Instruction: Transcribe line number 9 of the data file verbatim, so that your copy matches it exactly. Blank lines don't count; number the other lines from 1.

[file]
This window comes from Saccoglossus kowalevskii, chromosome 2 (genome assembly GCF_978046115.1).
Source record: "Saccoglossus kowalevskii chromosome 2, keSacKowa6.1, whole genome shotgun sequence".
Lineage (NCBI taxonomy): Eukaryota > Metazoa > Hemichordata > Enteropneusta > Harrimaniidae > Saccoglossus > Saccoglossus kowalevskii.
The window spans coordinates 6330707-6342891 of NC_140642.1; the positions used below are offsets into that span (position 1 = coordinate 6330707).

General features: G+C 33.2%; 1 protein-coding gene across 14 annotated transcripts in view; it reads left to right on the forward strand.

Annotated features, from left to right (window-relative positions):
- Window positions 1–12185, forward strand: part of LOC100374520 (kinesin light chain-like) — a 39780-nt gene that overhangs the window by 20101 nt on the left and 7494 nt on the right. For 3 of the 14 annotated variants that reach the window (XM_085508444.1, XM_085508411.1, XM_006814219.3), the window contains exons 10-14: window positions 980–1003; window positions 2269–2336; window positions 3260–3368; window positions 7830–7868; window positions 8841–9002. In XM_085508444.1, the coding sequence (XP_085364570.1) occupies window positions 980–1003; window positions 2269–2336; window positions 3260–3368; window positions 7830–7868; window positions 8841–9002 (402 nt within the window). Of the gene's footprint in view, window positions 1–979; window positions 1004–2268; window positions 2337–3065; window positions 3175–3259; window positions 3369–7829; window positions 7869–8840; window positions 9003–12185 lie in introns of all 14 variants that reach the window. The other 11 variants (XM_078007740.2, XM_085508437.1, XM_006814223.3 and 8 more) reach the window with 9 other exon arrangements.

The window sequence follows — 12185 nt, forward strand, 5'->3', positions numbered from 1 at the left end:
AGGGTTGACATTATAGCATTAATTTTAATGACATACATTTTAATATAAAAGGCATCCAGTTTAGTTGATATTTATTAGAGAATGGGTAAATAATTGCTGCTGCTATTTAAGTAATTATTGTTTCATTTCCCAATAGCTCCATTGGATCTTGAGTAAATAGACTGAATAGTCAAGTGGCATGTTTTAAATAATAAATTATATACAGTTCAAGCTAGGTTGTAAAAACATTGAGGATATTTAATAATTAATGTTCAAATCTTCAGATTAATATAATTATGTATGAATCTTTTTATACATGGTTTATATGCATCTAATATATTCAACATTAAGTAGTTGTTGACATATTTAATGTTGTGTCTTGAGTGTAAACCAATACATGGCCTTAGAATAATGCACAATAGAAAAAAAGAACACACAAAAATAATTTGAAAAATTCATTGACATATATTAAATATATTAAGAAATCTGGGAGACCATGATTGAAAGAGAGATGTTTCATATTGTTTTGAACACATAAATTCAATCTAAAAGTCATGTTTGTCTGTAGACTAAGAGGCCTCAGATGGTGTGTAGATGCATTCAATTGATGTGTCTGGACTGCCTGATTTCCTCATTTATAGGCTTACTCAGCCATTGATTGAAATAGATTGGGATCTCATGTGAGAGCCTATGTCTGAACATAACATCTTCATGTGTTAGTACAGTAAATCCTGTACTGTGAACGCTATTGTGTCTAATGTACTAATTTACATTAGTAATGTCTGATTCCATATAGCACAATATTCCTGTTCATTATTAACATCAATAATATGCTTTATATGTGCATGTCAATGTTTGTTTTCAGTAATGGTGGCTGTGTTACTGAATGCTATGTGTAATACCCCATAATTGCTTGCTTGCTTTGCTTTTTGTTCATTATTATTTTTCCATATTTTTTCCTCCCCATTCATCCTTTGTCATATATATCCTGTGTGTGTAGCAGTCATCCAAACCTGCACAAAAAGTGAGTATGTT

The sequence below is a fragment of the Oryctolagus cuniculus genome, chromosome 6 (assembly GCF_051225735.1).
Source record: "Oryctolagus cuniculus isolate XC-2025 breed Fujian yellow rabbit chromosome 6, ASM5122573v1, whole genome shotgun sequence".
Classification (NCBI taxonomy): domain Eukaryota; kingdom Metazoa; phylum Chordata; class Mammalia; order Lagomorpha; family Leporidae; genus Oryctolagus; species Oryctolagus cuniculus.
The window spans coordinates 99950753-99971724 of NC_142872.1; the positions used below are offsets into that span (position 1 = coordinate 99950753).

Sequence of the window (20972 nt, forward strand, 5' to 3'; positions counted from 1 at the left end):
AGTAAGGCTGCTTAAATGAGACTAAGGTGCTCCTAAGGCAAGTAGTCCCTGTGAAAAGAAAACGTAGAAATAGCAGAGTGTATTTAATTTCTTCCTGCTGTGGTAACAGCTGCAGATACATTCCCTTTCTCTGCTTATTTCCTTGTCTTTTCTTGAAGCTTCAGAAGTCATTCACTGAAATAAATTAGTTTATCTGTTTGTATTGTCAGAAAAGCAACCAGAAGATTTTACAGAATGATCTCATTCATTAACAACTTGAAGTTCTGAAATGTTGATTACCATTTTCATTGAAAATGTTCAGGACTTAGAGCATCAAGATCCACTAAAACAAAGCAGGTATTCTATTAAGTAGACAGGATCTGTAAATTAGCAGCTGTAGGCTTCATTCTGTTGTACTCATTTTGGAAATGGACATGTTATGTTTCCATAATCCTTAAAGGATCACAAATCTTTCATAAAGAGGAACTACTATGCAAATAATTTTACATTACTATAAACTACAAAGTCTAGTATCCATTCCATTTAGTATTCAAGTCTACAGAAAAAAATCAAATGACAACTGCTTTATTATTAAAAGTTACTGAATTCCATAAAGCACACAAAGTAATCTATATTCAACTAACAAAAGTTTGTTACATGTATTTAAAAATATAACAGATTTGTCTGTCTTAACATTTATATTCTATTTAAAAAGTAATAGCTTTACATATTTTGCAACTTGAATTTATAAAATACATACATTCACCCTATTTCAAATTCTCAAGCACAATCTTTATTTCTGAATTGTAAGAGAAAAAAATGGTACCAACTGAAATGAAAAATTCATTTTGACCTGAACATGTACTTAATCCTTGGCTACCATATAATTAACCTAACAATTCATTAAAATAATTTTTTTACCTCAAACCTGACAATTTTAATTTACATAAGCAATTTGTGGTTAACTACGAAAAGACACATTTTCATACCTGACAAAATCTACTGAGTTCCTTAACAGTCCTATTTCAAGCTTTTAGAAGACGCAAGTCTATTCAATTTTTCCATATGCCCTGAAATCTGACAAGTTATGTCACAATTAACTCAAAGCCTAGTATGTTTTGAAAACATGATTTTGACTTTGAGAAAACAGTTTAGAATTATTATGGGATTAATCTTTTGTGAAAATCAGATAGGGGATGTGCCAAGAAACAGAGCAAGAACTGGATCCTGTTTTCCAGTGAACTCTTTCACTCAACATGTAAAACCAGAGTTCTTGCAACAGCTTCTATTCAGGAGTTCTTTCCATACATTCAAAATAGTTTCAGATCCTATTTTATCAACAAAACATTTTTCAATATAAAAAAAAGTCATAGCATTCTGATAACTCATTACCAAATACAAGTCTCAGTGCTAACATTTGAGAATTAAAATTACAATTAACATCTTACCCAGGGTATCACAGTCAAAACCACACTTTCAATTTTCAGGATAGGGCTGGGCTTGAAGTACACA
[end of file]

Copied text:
AGGGTTGACATTATAGCATTAATTTTAATGACATACATTTTAATATAAAAGGCATCCAGTTTAGTTGATATTTATTAGAGAATGGGTAAATAATTGCTGCTGCTATTTAAGTAATTATTGTTTCATTTCCCAATAGCTCCATTGGATCTTGAGTAAATAGACTGAATAGTCAAGTGGCATGTTTTAAATAATAAATTATATACAGTTCAAGCTAGGTTGTAAAAACATTGAGGATATTTAATAATTAATGTTCAAATCTTCAGATTAATATAATTATGTATGAATCTTTTTATACATGGTTTATATGCATCTAATATATTCAACATTAAGTAGTTGTTGACATATTTAATGTTGTGTCTTGAGTGTAAACCAATACATGGCCTTAGAATAATGCACAATAGAAAAAAAGAACACACAAAAATAATTTGAAAAATTCATTGACATATATTAAATATATTAAGAAATCTGGGAGACCATGATTGAAAGAGAGATGTTTCATATTGTTTTGAACACATAAATTCAATCTAAAAGTCATGTTTGTCTGTAGACTAAGAGGCCTCAGATGGTGTGTAGATGCATTCAATTGATGTGTCTGGACTGCCTGATTTCCTCATTTATAGGCTTACTCAGCCATTGATTGAAATAGATTGGGATCTCATGTGAGAGCCTATGTCTGAACATAACATCTTCATGTGTTAGTACAGTAAATCCTGTACTGTGAACGCTATTGTGTCTAATGTACTAATTTACATTAGTAATGTCTGATTCCATATAGCACAATATTCCTGTTCATTATTAACATCAATAATATGCTTTATATGTGCATGTCAATGTTTGTTTTCAGTAATGGTGGCTGTGTTACTGAATGCTATGTGTAATACCCCATAATTGCTTGCTTGCTTTGCTTTTTGTTCATTATTATTTTTCCATATTTTTTCCTCCCCATTCATCCTTTGTCATATATATCCTGTGTGTGTAGCAGTCATCCAAACCTGCACAAAAAGTGAGTATGTT